NZAVS Visits Massey University to Talk to Vet Students

NZAVS Visits Massey University to Talk to Vet Students


As part of Massey Universities Animal Welfare and Behaviour Special Topic Week, our Executive Director, Tara Jackson, was invited to give a guest lecture to final-year vet students on the use of animals in science from an animal rights perspective.

This was a fantastic opportunity for us to promote our firm stance on the use of animals in science and share a different perspective than the students are used to.

 

We first talked about the difference between animal welfare and animal rights:

Everyone working within the animal space has their own idea of what welfare is but not necessarily what animal rights are. There are fundamental differences between animal welfare and animal rights.

Animal welfare has a presumption that animals are being used in ways that are not in the animal’s best interest.

Whereas animal rights theorises that animals have their own intrinsic value – they don’t belong to humans, and they aren’t here to serve us. This is where we sit. We believe that animals have their own right to life, the same as humans do.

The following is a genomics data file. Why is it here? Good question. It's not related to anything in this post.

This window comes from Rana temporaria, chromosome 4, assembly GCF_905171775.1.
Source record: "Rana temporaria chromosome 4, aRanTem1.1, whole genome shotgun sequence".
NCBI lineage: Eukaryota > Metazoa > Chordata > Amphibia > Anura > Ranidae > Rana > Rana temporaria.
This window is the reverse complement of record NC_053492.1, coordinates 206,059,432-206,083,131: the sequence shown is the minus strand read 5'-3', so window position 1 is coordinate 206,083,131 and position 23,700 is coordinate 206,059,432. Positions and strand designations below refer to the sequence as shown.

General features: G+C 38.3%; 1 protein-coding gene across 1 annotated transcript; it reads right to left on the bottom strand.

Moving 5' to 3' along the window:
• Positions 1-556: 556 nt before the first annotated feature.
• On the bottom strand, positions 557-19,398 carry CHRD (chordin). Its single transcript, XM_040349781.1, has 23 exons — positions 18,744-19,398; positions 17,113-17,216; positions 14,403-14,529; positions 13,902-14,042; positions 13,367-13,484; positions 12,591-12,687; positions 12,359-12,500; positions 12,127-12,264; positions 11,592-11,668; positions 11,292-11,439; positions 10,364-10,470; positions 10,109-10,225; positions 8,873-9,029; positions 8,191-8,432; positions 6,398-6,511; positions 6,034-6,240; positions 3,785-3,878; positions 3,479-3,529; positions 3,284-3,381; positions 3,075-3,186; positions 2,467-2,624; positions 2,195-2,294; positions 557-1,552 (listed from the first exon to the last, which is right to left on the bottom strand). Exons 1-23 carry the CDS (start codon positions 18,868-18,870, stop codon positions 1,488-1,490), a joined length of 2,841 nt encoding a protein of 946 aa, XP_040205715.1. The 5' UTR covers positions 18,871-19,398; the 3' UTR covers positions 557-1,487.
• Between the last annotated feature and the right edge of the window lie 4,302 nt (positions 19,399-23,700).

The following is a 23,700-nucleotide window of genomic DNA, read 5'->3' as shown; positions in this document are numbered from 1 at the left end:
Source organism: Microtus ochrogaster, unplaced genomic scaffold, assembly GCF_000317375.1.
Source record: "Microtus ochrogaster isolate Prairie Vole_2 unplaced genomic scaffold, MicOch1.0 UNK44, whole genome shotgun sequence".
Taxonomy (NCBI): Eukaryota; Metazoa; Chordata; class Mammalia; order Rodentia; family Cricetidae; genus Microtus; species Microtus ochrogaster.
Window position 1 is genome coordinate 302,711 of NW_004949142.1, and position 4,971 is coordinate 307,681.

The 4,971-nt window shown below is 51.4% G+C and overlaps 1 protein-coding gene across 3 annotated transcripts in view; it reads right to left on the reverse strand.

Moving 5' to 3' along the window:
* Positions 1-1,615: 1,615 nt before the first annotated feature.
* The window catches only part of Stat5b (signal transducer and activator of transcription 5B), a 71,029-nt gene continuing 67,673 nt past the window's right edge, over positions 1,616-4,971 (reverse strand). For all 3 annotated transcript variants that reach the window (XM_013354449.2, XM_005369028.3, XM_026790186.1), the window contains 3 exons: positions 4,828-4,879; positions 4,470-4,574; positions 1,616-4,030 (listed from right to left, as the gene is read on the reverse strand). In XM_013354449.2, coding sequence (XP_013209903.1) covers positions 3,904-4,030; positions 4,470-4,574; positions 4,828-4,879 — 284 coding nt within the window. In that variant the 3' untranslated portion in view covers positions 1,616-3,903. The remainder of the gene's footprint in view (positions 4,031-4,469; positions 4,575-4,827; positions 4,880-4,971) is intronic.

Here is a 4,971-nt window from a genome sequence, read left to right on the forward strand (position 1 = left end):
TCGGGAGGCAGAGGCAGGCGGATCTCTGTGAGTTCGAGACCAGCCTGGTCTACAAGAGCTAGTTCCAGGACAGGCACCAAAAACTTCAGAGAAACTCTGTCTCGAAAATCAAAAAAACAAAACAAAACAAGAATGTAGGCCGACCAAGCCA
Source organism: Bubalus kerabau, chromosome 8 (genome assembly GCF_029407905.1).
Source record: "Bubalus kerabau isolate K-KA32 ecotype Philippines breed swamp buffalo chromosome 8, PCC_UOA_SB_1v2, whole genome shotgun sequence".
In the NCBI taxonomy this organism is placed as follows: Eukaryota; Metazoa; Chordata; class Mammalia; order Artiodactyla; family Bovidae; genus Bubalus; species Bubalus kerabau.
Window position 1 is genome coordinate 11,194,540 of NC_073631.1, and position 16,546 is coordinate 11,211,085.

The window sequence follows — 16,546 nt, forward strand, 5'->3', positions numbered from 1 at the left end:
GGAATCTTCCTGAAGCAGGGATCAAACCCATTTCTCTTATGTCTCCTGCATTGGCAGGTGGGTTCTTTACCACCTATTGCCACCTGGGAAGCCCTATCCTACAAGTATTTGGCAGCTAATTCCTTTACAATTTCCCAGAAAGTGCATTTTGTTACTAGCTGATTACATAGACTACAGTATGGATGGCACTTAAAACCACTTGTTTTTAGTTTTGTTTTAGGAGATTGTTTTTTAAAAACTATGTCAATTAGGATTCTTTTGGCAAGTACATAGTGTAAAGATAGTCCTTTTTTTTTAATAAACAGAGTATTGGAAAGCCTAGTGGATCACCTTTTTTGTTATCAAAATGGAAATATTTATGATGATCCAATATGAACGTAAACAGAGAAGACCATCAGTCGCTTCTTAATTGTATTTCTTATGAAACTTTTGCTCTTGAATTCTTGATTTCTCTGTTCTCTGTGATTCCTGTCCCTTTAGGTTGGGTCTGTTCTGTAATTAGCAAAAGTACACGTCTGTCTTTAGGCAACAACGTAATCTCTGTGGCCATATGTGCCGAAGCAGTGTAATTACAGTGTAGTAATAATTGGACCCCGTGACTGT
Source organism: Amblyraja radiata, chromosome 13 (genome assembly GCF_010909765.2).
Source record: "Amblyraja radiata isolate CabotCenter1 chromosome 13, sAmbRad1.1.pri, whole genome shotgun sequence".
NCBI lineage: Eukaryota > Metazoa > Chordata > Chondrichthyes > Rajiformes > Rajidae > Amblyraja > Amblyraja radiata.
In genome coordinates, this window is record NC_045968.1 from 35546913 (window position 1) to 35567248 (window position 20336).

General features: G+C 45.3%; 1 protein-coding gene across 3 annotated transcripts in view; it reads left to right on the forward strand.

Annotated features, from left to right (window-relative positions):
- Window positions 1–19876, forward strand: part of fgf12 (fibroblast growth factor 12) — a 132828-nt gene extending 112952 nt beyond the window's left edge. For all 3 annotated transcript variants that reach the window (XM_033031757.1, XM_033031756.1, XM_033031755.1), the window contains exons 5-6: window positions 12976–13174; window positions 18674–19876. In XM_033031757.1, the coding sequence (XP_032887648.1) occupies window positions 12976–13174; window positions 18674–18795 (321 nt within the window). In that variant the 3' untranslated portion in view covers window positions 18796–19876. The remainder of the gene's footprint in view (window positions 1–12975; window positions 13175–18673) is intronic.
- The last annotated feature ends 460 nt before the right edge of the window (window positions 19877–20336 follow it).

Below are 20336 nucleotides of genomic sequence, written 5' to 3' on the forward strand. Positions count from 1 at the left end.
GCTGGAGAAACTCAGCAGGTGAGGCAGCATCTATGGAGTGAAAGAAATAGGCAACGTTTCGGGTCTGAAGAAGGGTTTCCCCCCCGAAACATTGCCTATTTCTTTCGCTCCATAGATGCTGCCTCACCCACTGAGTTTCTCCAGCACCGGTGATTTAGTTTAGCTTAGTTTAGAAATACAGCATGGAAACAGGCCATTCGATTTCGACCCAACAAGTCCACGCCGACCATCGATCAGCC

We then talked about our core beliefs and why we think animal experimentation and the harmful use of animals for research, testing or teaching purposes needs to end. Our ED also shared her personal experiences from her time studying zoology at Massey University and the different scenarios that made her uncomfortable and that she opted out of.

This was an interactive talk and students got to share their experiences, beliefs and opinions as well. This was an incredibly positive experience, and the students seemed open to what we had to say. If this room full of future vets is anything to go by, sick and injured animals in Aotearoa are in good hands!

 

We left students with the following take-home messages:

  • If you feel uncomfortable – listen to your gut. Don’t let time silence you.
  • Use your voice and position to have a positive impact for animals.
  • Don’t do research for the sake of doing research and just getting a publication by your name (yes, this happens!)
  • If you ever want help, if you are facing something that makes you uncomfortable, that you know in your heart is wrong (ethically or scientifically) and you want help finding an alternative method then don’t ever hesitate to get in touch. 

 

Our Executive Director ended the lecture with this:

"You are all the future of the veterinarian industry, the industry that literally saves the lives of animals. Whether these are companion animals, animals used in zoos, farms, labs, rodeos or one of the many other industries that involve animal use, you will all be helping set the precedent for what society deems acceptable. With your position, you hold a lot of power and public trust, I really hope that going out into the world, you use this power wisely."